Visionaries in San Antonio built this environment. It didn’t happen by itself. And it’s no coincidence that one of San Antonio’s most prominent businessmen, philanthropists and civic leaders, Red McCombs, has underwritten an annual luncheon speaker series for the Asociación de Empresarios Mexicanos (AEM), an organization of Mexican business owners and executives in the United States that was founded in San Antonio in 1996.

The AEM promotes U.S.-Mexico trade and relations and serves as an international business development bridge between the two countries. McCombs knows that good neighbors make good trading partners.

Why shouldn’t San Antonio work to become the destination city for talented neighbors to the south who are seeking to come where they stand the best chance of succeeding? Every major employer in the city, from USAA to Rackspace, is competing for talented tech workers. There simply are not enough to meet the demand.

Over time, innovative schools like the recently announced CAST Tech and other planned Centers for Applied Science and Technology will produce more homegrown talents, but why wait when people are asking to come here and help build the new urban economy?

Of course, today San Antonio’s economy and job base is intertwined with Japan, Germany, South Korea and other countries. Our international connections are growing. The city’s developing World Heritage profile will draw visitors from countries around the world who otherwise might never have come here.

Even before the epic disaster of Great Britain’s referendum where Leave defeated Remain, it was evident in the United States that cities had become the catalysts for growth and change. National and state governments are polarized by political extremism and seldom can be counted on to act in the interest of the majority.

San Antonio is responsible for its own future well-being. People here can reject the siren call to hate your neighbor, to blame outsiders for everything, to lock the doors and load your guns. The truth is life isn’t terrible, other people are not to be feared, and the country is not spiraling into oblivion, as Trump and others would have us believe.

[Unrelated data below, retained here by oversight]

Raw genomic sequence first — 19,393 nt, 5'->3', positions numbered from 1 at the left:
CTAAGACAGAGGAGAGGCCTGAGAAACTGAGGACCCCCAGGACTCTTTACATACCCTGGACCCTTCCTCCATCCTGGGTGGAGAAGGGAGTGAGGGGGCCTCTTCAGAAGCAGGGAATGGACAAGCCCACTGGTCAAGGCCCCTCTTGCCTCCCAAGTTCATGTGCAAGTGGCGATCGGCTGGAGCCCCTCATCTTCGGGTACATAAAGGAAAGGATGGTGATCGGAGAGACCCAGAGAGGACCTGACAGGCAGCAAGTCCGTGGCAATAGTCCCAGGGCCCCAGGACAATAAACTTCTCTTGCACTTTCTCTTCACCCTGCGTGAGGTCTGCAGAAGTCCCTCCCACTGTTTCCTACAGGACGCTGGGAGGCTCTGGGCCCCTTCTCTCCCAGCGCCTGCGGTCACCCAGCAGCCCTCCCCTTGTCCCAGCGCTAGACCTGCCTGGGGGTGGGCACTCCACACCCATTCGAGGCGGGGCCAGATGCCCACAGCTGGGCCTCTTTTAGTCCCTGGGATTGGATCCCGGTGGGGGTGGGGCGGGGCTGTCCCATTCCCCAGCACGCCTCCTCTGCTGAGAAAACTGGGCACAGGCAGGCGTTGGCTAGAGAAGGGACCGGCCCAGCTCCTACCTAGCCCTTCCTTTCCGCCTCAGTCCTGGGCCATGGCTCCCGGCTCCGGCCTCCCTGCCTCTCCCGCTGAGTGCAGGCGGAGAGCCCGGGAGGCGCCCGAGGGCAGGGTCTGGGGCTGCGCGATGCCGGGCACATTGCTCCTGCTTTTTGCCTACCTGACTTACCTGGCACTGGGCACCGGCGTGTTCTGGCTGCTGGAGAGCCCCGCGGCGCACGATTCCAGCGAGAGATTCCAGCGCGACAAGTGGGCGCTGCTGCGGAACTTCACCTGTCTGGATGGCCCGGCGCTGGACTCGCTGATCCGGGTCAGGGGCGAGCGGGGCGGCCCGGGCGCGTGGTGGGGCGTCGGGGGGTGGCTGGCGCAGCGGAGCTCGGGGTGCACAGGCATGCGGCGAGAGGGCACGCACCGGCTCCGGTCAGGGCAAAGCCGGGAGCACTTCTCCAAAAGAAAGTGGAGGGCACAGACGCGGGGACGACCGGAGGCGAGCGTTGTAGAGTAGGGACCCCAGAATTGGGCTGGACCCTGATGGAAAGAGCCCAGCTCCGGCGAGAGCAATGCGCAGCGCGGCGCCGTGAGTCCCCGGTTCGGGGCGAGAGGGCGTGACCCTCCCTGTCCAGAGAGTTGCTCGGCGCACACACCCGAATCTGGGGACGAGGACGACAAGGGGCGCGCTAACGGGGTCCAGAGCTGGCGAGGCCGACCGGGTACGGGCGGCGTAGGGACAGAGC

Look out your window, walk through your neighborhood, make your way through the city, and look at all the different people living, working, and playing together. Yes, there is crime, terrible poverty, people without homes, children without good parents, social injustice and economic inequality. These ills must be fought and surmounted.

But acting out of anger, fear or frustration accomplishes nothing and, as we have seen in Europe these past few days, can wreak havoc and damage that will not be easily undone. It probably will take a generation to regain what has been lost.

Globalization has produced its share of winners and losers. Every possible political scenario does the same. Many in the media search out the losers and present a simple and incomplete narrative when only an understanding of complexity will do. That’s why it’s so important to elect smart, educated and worldly leaders who know that only hard work and good will produce lasting results.

Totalitarian governments and sectarian wars have done far more to displace millions of people who now are homeless refugees doing exactly what any of us would do in such circumstances: seek shelter, security, and employment for themselves and their loved ones.

There isn’t enough concrete and barbed wire to shut everyone out. Technology and smart phones have done more to take down borders and walls than anything governments have done in recent times. There is no going back. The only way to work ourselves out of the problems we share as a world community it to work together.

That’s why San Antonians who gathered Thursday night to reaffirm our city’s welcoming disposition represent real leadership.

https://rivardreport.wildapricot.org

Top image: Councilman Roberto Treviño (D1) and Mexican Consul General of Mexico in San Antonio Héctor Velasco Monroy. Photo by Scott Ball.

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Robert Rivard

Robert Rivard

Robert Rivard is editor and publisher of the Rivard Report.